The Scale Of Content Moderation Is Unfathomable
from the it's-way-more-than-you-think dept
Sometimes it’s difficult to get across to people “the scale” part when we talk about the impossibility of content moderation at scale. It’s massive. And this is why whenever there’s a content moderation decision that you dislike or that you disagree with, you have to realize that it’s not personal. It wasn’t done because someone doesn’t like your politics. It wasn’t done because of some crazy agenda. It was done because a combination of thousands of people around the globe and still sketchy artificial intelligence are making an insane number of decisions every day. And they just keep piling up and piling up and piling up.
Evelyn Douek recently gave a (virtual) talk at Stanford on The Administrative State of Content Moderation, which is worth watching in its entirety. However, right at the beginning of her talk, she presented some stats that highlight the scale of the decision making here. Based on publicly revealed transparency reports from these companies, in just the 30 minutes allotted for her talk, Facebook would take down 615,417 pieces of content, YouTube would take down 271,440 videos, channels, and comments, and TikTok would take down 18,870 videos. And, also, the Oversight Board would receive 48 petitions to review a Facebook takedown decision.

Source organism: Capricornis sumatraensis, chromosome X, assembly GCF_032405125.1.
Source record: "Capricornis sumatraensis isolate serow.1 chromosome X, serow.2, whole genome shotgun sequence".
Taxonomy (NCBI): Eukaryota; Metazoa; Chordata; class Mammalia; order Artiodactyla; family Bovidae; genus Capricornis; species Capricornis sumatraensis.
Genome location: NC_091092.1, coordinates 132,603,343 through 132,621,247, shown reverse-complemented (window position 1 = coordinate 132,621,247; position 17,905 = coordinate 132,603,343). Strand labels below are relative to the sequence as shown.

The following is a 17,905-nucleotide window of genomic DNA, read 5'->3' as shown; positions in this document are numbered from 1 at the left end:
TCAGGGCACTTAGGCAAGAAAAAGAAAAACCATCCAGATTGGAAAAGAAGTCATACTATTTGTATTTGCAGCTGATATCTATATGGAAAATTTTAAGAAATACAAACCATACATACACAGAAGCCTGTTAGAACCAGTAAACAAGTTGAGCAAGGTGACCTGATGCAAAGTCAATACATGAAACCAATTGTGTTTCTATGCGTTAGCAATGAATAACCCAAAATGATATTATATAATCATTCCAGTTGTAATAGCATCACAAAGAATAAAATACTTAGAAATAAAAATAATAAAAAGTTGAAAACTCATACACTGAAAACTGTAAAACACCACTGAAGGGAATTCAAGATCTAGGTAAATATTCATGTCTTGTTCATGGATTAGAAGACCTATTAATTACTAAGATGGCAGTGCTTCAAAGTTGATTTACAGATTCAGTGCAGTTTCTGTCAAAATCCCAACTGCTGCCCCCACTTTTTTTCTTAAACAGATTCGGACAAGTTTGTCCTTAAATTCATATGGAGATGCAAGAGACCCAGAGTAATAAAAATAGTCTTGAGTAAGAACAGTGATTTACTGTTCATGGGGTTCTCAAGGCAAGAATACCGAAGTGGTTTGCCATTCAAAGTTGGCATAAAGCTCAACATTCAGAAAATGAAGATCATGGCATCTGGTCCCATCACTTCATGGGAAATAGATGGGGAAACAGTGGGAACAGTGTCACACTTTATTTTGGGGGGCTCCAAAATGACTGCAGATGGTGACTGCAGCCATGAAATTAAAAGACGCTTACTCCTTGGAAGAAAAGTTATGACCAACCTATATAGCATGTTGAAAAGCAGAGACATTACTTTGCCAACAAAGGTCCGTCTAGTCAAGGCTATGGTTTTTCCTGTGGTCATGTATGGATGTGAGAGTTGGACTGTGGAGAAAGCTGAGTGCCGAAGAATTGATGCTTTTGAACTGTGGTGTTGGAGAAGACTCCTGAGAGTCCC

And, as she notes, that’s only the take down decisions. It does not count the “leave up” decisions, which are also made quite frequently. Facebook is not targeting you personally. It is not Mark Zuckerberg sitting there saying “take this down.” The company is taking down over a million pieces of content every freaking hour. It’s going to make mistakes. And some of the decisions are ones that you’re going to disagree with.
And, to put that in perspective, she notes that in its entire history, the US Supreme Court has decided a grand total of approximately 246 1st Amendment cases, or somewhere around one per year. And, of course, in those cases, it often involves years of debates, and arguments, and briefings, and multiple levels of appeals. And sometimes the Supreme Court still gets it totally wrong. Yet we expect Facebook — making over a million decisions to take content down every hour — to somehow magically get it all right?
Anyway, there’s a lot more good stuff in the talk and I suggest you watch the whole thing to get a better understanding of the way content moderation actually works. It would be helpful for anyone who wants to opine on content moderation to not just understand what Douek is saying, but to really internalize it.